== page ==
LATROBE, Pa. -- Longtime NFL assistant coach and current Steelers receivers coach Darryl Drake died Sunday morning.
Drake, 62, had been with the Steelers the past two seasons after previously serving as the receivers coach for the Cardinals from 2013 through 2017.
The Steelers announced the news at approximately 10:30 a.m. Sunday as they reported back to training camp at Saint Vincent College. The team canceled all of its practice activities and availability for Sunday, and canceled practice on Monday, as well.
"We are at a loss for words following Darryl Drake’s passing this morning," team president Art Rooney II said in a statement released by the team. "Darryl had such an impact on the players he coached and everyone he worked with throughout his entire career. He was a passionate coach and had a tremendous spirit toward life, his family, his faith and the game of football.
"Our prayers and thoughts are with his wife, Sheila, his three daughters, his grandchildren and entire family during this difficult time."
Drake, who played for the Redskins and Bengals in the late '70s and early '80s, had a long and successful coaching career that began immediately after his playing career ended in 1983. He joined the coaching staff at his alma mater, Western Kentucky, that season and also coached collegiately at Georgia and Texas. He jumped to the NFL in 2004 to become the Bears’ receivers coach, staying with the team until 2012.
Thinking about you Coach Drake. Your passion, love, and laughs always meant a lot. I hope you are at peace. We miss you so much. RIP
— Cam Heyward (@CamHeyward) August 11, 2019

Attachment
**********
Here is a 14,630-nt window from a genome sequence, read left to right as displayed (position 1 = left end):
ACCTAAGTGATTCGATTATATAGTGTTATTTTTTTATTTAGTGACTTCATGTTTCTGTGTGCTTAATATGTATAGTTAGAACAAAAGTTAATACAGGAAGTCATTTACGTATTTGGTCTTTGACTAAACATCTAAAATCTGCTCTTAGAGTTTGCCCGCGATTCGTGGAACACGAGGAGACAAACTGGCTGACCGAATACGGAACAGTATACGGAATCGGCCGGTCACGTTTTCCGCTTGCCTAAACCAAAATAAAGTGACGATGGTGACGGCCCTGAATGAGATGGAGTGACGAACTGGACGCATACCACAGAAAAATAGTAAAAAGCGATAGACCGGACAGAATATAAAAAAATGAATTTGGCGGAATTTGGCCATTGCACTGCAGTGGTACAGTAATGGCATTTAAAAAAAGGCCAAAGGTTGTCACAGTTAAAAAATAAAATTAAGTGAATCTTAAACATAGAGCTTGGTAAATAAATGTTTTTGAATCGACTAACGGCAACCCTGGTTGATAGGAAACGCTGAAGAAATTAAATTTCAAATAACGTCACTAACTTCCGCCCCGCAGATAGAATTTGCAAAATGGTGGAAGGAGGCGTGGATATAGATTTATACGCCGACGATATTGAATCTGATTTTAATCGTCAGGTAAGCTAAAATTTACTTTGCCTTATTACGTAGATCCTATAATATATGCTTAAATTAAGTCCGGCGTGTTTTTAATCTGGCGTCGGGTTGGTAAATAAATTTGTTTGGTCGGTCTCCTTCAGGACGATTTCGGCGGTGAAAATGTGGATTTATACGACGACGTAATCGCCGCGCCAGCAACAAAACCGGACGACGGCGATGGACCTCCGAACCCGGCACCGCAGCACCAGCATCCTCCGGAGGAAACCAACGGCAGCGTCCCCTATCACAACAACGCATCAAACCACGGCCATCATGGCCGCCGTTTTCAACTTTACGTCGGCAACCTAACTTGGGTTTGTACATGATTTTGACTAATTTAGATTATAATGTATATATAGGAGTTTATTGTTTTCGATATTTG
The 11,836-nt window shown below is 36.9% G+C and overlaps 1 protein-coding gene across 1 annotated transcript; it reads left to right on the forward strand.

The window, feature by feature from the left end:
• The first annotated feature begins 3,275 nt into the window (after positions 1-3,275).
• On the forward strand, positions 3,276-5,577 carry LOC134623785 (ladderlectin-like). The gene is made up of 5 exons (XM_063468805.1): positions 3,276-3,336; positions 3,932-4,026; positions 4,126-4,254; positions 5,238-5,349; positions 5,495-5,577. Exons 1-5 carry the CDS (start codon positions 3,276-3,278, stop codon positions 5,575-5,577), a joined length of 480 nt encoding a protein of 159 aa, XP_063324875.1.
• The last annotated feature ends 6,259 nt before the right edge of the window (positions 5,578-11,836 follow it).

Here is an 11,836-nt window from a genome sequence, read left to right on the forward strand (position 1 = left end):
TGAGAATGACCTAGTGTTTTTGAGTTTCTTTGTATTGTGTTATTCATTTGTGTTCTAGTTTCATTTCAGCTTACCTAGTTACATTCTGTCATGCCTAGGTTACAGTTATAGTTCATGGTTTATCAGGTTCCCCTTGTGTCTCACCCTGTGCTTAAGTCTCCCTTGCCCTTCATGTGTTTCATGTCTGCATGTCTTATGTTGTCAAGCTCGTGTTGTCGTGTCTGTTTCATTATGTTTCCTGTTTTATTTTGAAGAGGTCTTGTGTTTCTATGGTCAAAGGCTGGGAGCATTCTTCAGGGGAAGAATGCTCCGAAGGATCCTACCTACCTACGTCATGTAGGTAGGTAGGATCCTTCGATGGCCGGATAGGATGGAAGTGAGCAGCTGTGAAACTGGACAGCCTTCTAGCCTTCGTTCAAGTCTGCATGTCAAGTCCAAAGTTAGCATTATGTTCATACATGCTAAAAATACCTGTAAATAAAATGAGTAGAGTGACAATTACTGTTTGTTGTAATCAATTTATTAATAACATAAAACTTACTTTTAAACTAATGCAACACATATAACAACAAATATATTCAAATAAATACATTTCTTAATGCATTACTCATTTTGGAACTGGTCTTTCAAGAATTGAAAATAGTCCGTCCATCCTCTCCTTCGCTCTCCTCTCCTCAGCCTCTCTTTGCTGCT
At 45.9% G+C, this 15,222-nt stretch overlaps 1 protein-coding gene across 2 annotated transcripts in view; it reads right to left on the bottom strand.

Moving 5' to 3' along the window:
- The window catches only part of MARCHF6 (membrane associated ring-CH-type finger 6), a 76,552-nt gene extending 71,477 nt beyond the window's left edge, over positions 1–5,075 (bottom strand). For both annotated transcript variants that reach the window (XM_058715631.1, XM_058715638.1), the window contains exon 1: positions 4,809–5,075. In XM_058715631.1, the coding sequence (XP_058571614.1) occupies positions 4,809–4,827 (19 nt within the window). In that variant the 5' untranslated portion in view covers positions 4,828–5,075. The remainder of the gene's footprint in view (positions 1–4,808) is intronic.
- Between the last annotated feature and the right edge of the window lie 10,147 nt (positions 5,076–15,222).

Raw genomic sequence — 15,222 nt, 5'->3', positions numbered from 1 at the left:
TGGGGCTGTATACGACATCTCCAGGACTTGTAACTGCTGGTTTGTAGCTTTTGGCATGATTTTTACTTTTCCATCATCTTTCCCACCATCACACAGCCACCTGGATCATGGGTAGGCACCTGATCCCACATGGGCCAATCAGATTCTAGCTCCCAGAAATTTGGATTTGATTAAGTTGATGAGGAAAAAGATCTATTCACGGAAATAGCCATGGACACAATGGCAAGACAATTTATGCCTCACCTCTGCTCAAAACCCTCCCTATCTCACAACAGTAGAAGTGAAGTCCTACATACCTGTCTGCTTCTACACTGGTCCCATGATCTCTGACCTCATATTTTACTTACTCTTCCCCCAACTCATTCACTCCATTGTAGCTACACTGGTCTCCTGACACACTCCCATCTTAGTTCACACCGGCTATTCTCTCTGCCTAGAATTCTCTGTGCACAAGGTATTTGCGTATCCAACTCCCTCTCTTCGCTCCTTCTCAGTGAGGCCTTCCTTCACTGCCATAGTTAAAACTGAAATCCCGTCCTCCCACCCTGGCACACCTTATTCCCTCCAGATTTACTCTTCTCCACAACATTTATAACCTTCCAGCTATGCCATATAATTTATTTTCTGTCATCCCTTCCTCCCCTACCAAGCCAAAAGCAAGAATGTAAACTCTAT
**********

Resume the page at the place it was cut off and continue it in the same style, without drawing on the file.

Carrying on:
Drake joined the Steelers in 2018, replacing longtime receivers coach Richard Mann, who retired following the 2017 season.
"Darryl was a close friend and had a tremendous impact on my coaching career. He was an amazing husband, father and grandfather, and it is difficult to put into words the grief our entire team is going through right now," Mike Tomlin said in a statement released by the team.
"Darryl loved the game of football and every player he ever coached. We will use our faith to guide us and help his family throughout the difficult time. My heart and our prayers are with his wife, Sheila, and Darryl’s entire family."
He helped JuJu Smith-Schuster become one of the game's rising stars, overseeing the second-year receiver's breakout in 2018 when the 22-year-old caught 111 passes for 1,426 yards and seven touchdowns.
Rest In Peace Coach Drake pic.twitter.com/N6tg9h2kez
— JuJu Smith-Schuster (@TeamJuJu) August 11, 2019
Drake had looked forward to continuing to work with Smith-Schuster and the rest of the Steelers' young receivers room.
"He's still learning, he's still growing," Drake told me last week of Smith-Schuster. "The sky's the limit for him. He's a different kind of player, has different talents than a lot of other guys. He's not your jet, but he's a guy who has a tremendous amount of upside.
"I really like the room. I like what they’re doing. I like the mindset. We’ve still got a long way to go. But so far, it’s a lot of fun. There’s a lot of determined guys in there. As long as they continue to work and grow and mesh together, do the things Ben (Roethlisberger) asks them to do, we’ll be successful."
This season, Drake was tasked with helping the team find ways to replace the production of Antonio Brown. Brown, who had six consecutive 100-catch seasons, was traded in the offseason to the Raiders.
"One thing you don’t do is you don’t replace Antonio Brown. You don’t replace those things he did," Drake told me. "You have enough talent on your team for guys to have different roles and do certain things. There are certain things that they have to do. Each and every guy has a certain thing he does well. It’s our job to put them in a situation where he can flourish. It’s his job to take advantage of it.
"Those are huge numbers. We don’t know where those touchdowns, those numbers are going to come from. But there will be opportunities for guys to make those plays. When they get opportunities to make those plays, they’re got to make them. It’s that simple."
Drake was a native of Louisville, Ky.
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